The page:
Aperture Control on Macro Lens 微距鏡之光圈控制

The marked focal length and the marked maximum aperture of the lens are usually defined based on focus at infinity.  When you are focusing at very close distance, the actual aperture is affected too.  Depending on the focusing distance, the effective aperture may drop 2 stops or more below the indicated value.  You must not ignore this phenomenon when you are taking the photos.  For example, when you set the aperture value to F16, you may expect it is F16 but the actual aperture may be F32.

Picture of Lens Aperture

While TTL automatic exposure measures the light entered, the exposure of your picture is usually correct as long as you stick to automatic exposure.  If you use settings from a light meter and you don’t consider the aperture value compensation, your pictures are likely underexposed.  In some other cases, user unaware of the issue tend to use an aperture that is usually too small.  As a result, the image may be blurred due to slow shutter or diffraction.

Lens without Automatic Aperture Value Compensation

Most of the macro lens do not support automatic aperture value compensation.  In their user guide, they usually include a table advising you how to calculate the effective aperture value.  Here are some examples of aperture value compensation tables:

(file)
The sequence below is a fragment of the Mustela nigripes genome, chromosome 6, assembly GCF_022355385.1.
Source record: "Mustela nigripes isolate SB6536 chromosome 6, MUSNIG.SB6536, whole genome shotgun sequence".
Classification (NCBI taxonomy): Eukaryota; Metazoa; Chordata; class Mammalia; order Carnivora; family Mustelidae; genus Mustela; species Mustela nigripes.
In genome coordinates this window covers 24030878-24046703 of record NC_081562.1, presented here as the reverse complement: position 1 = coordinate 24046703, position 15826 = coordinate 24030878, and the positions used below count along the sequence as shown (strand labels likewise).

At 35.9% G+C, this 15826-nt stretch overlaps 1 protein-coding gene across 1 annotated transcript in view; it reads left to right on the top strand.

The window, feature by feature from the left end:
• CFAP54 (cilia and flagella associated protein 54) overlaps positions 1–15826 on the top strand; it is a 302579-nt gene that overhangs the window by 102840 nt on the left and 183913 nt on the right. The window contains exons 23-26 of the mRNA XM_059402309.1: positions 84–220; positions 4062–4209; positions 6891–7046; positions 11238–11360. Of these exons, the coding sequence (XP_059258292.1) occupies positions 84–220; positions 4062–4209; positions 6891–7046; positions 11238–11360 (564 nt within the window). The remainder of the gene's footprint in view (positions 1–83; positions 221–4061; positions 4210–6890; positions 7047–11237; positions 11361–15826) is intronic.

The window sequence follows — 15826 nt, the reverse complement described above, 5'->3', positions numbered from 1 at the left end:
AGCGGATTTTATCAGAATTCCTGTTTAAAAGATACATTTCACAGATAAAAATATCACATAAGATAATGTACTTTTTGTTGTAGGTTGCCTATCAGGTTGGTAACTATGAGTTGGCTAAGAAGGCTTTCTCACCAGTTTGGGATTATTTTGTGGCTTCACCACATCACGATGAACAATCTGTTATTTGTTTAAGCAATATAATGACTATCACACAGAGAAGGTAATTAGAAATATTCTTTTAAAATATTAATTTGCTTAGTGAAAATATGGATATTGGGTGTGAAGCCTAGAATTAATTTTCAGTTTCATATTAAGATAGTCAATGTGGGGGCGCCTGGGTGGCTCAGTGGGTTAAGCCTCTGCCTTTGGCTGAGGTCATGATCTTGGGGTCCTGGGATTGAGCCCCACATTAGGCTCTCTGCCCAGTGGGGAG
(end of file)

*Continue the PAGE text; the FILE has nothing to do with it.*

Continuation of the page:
Canon EF100mm F2.8L Macro IS USMAperture compensation table for Canon 100L Macro Lens

Sony 100mm F2.8 Macro (SAL100M28)Aperture compensation table for Sony 100mm Macro Lens

Leica DG MACRO-ELMARIT 45mm/F2.8 ASPH./MEGA O.I.SAperture compensation table for Panasonic 45mm Macro Lens

Based on the table and the magnification ratio/shooting distance, you may calculate the effective aperture value.

e.g. 1-stop compensation
If you want to use F8, you need to set the aperture value to F5.6
If you want to use F11, you need to set the aperture value to F8
If you want to use F16, you need to set the aperture value to F11

e.g. 1 1/3-stop compensation
If you want to use F8, you need to set the aperture value to F5.0
If you want to use F11, you need to set the aperture value to F7.1
If you want to use F16, you need to set the aperture value to F10

e.g. 1 2/3-stop compensation
If you want to use F8, you need to set the aperture value to F4.5
If you want to use F11, you need to set the aperture value to F6.3
If you want to use F16, you need to set the aperture value to F9.0

e.g. 2-stop compensation
If you want to use F8, you need to set the aperture value to F4.0
If you want to use F11, you need to set the aperture value to F5.6
If you want to use F16, you need to set the aperture value to F8.0

Lens with Automatic Aperture Value Compensation

Some lens has built-in automatic compensation of effective aperture.  They automatically do the compensation and always show the effective aperture.  When you set the aperture to F5.6, they are really using F5.6 (well, roughly).  If you focus to infinity and set the aperture all the way to the max.  When you focus to closer objects, you will notice that indicated F number changes accordingly.

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